Socializing Your Dog

May 23, 2015 at 10:45 pm

socialize your dogBy Mindy Jarvis, owner of Noble Beast Dog Training

Do you want your dog to have the best life ever?  Then consider the importance of SOCIALIZATION!

Owning a dog in Colorado is a wonderful thing because we are an extremely dog friendly state.  We have exceptional dog parks, dog friendly trails to hike, dog -friendly bars to drink in, and many dog friendly shops that allow our dogs to tag along.  Unfortunately, there are many dogs who never get to go anywhere with their owners because they just can’t handle the stress of being in public places with all the hustle and bustle of our human lives, and much of this has to do their socialization (or lack of) when they were puppies and adolescent dogs.

What is important to understand is that socializing is not an event, it is not a one-time thing, and it is not something done at the same place over and over with the same group of beings.  Socialization should be a focus for you and your dog until he or she is mentally mature at around age 3, and most importantly your pup’s socialization experience will hugely affect your pups personal identity, so you need to manage every moment of your pups socialization and make his or her experiences as positive as possible.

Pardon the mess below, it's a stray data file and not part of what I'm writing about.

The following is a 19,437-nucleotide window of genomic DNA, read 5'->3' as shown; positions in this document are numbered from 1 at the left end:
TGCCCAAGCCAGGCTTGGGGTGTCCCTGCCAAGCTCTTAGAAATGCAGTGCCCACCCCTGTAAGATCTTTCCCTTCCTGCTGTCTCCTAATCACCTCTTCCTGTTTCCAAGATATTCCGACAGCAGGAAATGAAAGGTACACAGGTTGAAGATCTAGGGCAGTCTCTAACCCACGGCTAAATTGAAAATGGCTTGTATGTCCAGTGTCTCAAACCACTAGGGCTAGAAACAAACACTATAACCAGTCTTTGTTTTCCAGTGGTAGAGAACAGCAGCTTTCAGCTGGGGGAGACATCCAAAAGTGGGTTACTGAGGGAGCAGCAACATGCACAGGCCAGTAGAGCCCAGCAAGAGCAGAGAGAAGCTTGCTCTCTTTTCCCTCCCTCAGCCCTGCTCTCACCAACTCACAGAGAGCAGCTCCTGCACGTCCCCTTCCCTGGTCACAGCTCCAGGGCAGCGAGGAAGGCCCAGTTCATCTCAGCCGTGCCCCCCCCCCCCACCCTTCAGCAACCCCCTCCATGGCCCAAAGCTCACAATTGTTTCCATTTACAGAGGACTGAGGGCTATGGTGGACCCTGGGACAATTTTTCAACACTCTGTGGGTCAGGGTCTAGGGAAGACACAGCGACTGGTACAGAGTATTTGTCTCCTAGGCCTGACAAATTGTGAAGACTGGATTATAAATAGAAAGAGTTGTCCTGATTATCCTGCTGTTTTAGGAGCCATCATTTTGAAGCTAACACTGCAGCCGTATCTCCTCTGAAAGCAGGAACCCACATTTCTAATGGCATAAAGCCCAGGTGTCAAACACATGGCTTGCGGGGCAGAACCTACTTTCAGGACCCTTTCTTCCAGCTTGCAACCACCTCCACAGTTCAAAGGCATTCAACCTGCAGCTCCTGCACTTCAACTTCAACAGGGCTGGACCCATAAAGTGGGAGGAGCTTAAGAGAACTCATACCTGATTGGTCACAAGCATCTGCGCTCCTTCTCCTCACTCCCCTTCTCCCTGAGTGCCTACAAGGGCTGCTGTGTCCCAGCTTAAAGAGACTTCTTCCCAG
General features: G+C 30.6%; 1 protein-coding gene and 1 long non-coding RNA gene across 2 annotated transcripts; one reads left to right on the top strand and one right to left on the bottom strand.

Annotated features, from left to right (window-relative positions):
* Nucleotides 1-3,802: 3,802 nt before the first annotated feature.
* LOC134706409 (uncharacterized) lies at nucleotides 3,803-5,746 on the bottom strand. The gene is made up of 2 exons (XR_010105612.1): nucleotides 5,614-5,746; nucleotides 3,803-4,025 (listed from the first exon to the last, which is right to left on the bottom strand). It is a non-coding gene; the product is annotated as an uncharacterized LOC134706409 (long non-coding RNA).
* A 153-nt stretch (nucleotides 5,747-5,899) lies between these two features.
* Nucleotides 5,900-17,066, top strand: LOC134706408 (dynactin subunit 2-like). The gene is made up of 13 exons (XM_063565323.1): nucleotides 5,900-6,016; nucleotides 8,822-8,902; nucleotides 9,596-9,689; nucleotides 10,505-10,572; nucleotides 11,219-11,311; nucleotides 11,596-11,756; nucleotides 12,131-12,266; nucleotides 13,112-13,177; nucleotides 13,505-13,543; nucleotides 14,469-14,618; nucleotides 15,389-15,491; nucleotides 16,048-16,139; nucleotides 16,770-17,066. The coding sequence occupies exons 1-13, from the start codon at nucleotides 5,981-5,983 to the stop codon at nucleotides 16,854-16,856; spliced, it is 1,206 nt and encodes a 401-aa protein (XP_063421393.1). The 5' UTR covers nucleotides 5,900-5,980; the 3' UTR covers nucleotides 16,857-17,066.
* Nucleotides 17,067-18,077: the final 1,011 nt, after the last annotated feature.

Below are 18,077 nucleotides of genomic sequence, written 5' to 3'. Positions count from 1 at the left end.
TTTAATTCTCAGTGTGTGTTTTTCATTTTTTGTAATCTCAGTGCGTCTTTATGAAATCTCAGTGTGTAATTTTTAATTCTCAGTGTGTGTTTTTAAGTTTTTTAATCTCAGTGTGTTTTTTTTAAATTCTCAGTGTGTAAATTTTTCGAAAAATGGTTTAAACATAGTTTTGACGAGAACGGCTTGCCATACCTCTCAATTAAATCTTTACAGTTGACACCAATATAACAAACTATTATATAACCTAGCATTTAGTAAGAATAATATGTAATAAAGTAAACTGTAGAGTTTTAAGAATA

So the question is, how do you socialize your dog?

For starters, it is important to gently exposing your pup to the human world, which means taking him many places and exploring things that he is unsure of at his own pace, be it a sound, an object or a being.  When he meets new people, your dog may literally jump for joy or shy away.  For the pups that jump for joy, you will need to teach them how to properly great people by sitting and being patient.  For the dogs that shy away or are fearful of being pet, simply have people squat down and offer treats.  If the pup approaches and takes the treat great, if not then so be it.  It is ok to let him go at his own pace.

When it comes to meeting and playing with dogs, it is important for your pup to safely meet a variety of dogs of different sizes, ages, and personalities understanding that just like people, your pup is not likely going to love every dog she meets. To help her with this you support her boundaries.  If while playing she is trying to get away, interrupt play so she can take a break or stop playing, which ever she prefers.  If she herself is being a bully, interrupt play so she can calm down and realize that when she plays that way, play stops. If she is so fearful that she just does not want to participate, then sit back and watch with her and as pups come up, observe her reactions.  If she opens up for a pup, allow them to explore play, if not stop the interaction and go back to watching.

Lastly, understand if your pup has an unfavorable reaction to something, he may not know any other way to act, so you must teach him how to act by giving him space, helping him think, and teaching him an alternative solution.  This will build his confidence as he practices his new behaviors because it eliminates internal and external conflict.

Socializing your dog should be a major component when raising a dog.  It should be fun, but at times can be stressful.  This is the real world, so challenges will present themselves, but the more supportive of your dog in of his or her socialization experiences;  the more likely you are to have a happy and secure dog that can join you in life!

Noble Beast Dog Training
5320 Xanadu St
Denver, CO 80239